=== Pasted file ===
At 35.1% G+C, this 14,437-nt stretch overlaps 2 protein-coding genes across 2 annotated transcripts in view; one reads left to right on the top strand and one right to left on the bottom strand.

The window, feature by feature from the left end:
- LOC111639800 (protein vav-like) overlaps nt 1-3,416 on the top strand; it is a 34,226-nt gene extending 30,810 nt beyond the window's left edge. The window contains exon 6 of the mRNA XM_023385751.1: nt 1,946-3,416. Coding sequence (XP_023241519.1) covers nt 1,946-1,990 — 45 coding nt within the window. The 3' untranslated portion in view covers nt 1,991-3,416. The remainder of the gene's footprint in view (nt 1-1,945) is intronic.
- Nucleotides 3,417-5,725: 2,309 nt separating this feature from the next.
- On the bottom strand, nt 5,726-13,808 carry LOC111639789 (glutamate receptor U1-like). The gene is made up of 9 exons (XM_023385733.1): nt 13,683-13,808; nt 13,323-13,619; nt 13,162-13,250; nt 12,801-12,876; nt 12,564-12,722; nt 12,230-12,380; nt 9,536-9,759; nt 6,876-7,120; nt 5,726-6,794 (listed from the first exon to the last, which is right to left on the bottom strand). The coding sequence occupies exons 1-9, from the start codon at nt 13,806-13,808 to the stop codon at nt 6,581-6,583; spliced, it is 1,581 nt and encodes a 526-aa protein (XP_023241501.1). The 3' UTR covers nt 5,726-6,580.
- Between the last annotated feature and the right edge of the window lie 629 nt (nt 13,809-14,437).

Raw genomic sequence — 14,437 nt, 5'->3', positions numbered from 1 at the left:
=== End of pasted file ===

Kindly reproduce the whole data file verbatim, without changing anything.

At 35.1% G+C, this 14,437-nt stretch overlaps 2 protein-coding genes across 2 annotated transcripts in view; one reads left to right on the top strand and one right to left on the bottom strand.

The window, feature by feature from the left end:
- LOC111639800 (protein vav-like) overlaps nt 1-3,416 on the top strand; it is a 34,226-nt gene extending 30,810 nt beyond the window's left edge. The window contains exon 6 of the mRNA XM_023385751.1: nt 1,946-3,416. Coding sequence (XP_023241519.1) covers nt 1,946-1,990 — 45 coding nt within the window. The 3' untranslated portion in view covers nt 1,991-3,416. The remainder of the gene's footprint in view (nt 1-1,945) is intronic.
- Nucleotides 3,417-5,725: 2,309 nt separating this feature from the next.
- On the bottom strand, nt 5,726-13,808 carry LOC111639789 (glutamate receptor U1-like). The gene is made up of 9 exons (XM_023385733.1): nt 13,683-13,808; nt 13,323-13,619; nt 13,162-13,250; nt 12,801-12,876; nt 12,564-12,722; nt 12,230-12,380; nt 9,536-9,759; nt 6,876-7,120; nt 5,726-6,794 (listed from the first exon to the last, which is right to left on the bottom strand). The coding sequence occupies exons 1-9, from the start codon at nt 13,806-13,808 to the stop codon at nt 6,581-6,583; spliced, it is 1,581 nt and encodes a 526-aa protein (XP_023241501.1). The 3' UTR covers nt 5,726-6,580.
- Between the last annotated feature and the right edge of the window lie 629 nt (nt 13,809-14,437).

Raw genomic sequence — 14,437 nt, 5'->3', positions numbered from 1 at the left: